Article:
In The News › Changes suggested for plan to establish inspector general

Oct 17, 2006

Source: Baton Rouge Advocate

Changes suggested for plan to establish inspector general

Changes suggested for plan to establish inspector general
By JOE GYAN JR.
Advocate New Orleans bureau
Published: Oct 17, 2006

NEW ORLEANS — The Bureau of Governmental Research is applauding the New Orleans City Council for
proposing the creation of an Inspector General’s Office to ferret out waste, fraud and inefficiency at City Hall.
But the independent research group says the office should be given broader powers and more teeth.

Council members say the ordinance introduced Sept. 21 is needed to reassure the nation that the city’s post-Katrina
government is honest and competent.

New Orleans-based BGR agrees, but one of its recommendations to the council is that the inspector general’s probes
not be restricted to future events.

“That suggestion, which would have the effect of providing amnesty for prior wrongdoings, should be firmly
rejected,’’ BGR president and chief executive officer Janet Howard wrote in an Oct. 12 letter to the council.
The council plans to discuss and vote on the proposed ordinance at its meeting Thursday.

Howard said the office must have a clear mandate and the necessary powers to implement it.

“The ordinance is unclear and, in some respects, too limited in scope,’’ she wrote. “It should clearly state that the
OIG’s authority to audit, evaluate and investigate extends to all city departments and agencies, to attached and
unattached boards and commissions, enterprise funds, trust funds, public benefit corporations, and all other entities
through which the city conducts business.

“It should also extend to any entity where a majority of the governing members are city elected officials and/or
appointed by city elected officials,’’ she added.

Howard said one section of the current draft of the ordinance says the inspector general has the power to “audit,
evaluate, investigate and inspect the activities, records and individuals with contracts, procurements, grants,
agreements and other programmatic and financial arrangements undertaken by the City.’’

It should be made clear, she said, that the OIG’s powers are not limited to the contract signatory; that the OIG’s
authority extends “beyond prime contracts and contractors to subcontracts and subcontractors’’; and that the OIG’s
authority should extend to the review of contracts and arrangements “of all related entities, not just those of the city.’’
Under the ordinance, Howard said, some critical powers are missing when it comes to the inspector general’s ability
to require entities and individuals to produce documents and information and to respond to questioning.

“The powers should be expanded to include the power of subpoena for persons and documents in regard to any matter
within the jurisdiction of the Inspector General,’’ she wrote. “The Inspector General should have the power to impose
fines and to institute legal proceedings if a party does not respond appropriately to a subpoena within a reasonable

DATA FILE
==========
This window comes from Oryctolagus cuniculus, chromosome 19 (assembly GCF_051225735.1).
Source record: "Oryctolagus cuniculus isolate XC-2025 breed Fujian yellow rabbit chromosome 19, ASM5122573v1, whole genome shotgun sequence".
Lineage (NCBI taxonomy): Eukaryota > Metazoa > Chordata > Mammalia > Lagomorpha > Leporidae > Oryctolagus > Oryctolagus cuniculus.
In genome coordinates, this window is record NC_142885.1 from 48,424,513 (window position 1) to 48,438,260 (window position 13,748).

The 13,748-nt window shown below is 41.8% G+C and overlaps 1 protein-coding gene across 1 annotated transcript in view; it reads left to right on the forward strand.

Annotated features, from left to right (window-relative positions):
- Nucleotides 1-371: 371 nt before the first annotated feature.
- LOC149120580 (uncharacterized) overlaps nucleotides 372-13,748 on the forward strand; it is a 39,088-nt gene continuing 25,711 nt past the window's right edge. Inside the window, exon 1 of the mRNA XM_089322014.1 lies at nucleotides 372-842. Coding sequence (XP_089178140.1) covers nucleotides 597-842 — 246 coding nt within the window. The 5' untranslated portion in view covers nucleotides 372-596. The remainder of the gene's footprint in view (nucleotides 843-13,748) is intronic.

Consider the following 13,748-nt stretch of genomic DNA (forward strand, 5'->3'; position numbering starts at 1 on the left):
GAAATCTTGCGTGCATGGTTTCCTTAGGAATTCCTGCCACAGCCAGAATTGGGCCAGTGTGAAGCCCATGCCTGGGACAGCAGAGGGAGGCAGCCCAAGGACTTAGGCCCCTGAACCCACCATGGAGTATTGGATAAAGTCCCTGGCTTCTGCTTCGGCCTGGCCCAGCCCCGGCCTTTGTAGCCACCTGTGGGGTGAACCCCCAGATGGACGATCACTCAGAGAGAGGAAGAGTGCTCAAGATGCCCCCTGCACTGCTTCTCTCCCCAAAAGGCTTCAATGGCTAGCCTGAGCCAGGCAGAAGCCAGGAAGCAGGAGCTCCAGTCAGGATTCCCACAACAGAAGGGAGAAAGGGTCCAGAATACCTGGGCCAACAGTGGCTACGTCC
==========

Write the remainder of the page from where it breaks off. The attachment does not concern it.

time.’’

As it stands now, the yet-to-be-appointed city Ethics Review Board would select and appoint the inspector general. If
the board fails to act within 30 days from the date the ordinance is passed, the City Council becomes the appointing
authority.

While there is an advantage to having the inspector general appointed by a group not part of city government, Howard
said, the proposal presents several problems.

“Not the least of these is the fact that the Ethics Review Board has not been appointed and is highly unlikely to be
able to act within the appointed time frame. The likely result is that the search will be conducted by, and the Inspector
General selected by, the City Council — one of the bodies subject to the Inspector General’s oversight,’’ she said.
BGR recommends the creation of a selection committee consisting of high-ranking individuals in law enforcement
and ethics. The committee would recommend its candidate of choice to the Ethics Review Board or City Council for
appointment, Howard said. The board or council would have the right to reject the nominee by a two-thirds vote, after
a public hearing, she said. If the board or council failed to approve the selection, the committee would submit another
nominee for consideration.

BGR also suggests that the funding sources for the inspector general’s office be amended. The ordinance calls for
funding from a 0.25 percent fee on contracts of $10,000 or more.

“The dedicated fee is designed to enhance the independence of the office by providing it with a source of funding
independent of the general fund and the city’s appropriation process. While the goal is admirable, there are some
offsetting negative considerations,’’ Howard said. “First and foremost, it creates a conflict of interest by making the
OIG’s funding dependent on contracts over which the office has oversight. This may provide an inducement to
overlook problems in an area that is rife with problems.’’

Howard also said the amount of money generated by the fee would fluctuate, making it difficult to plan work and hire
qualified personnel. BGR recommends replacing the fee with “a clear commitment’’ to set aside a percentage of the
general fund annually.

A 1995 revision of the City Charter mandated creation of the ethics board and authorized the inspector general’s
office, but neither has ever been implemented.

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Oct 17, 2006

Source: Baton Rouge Advocate

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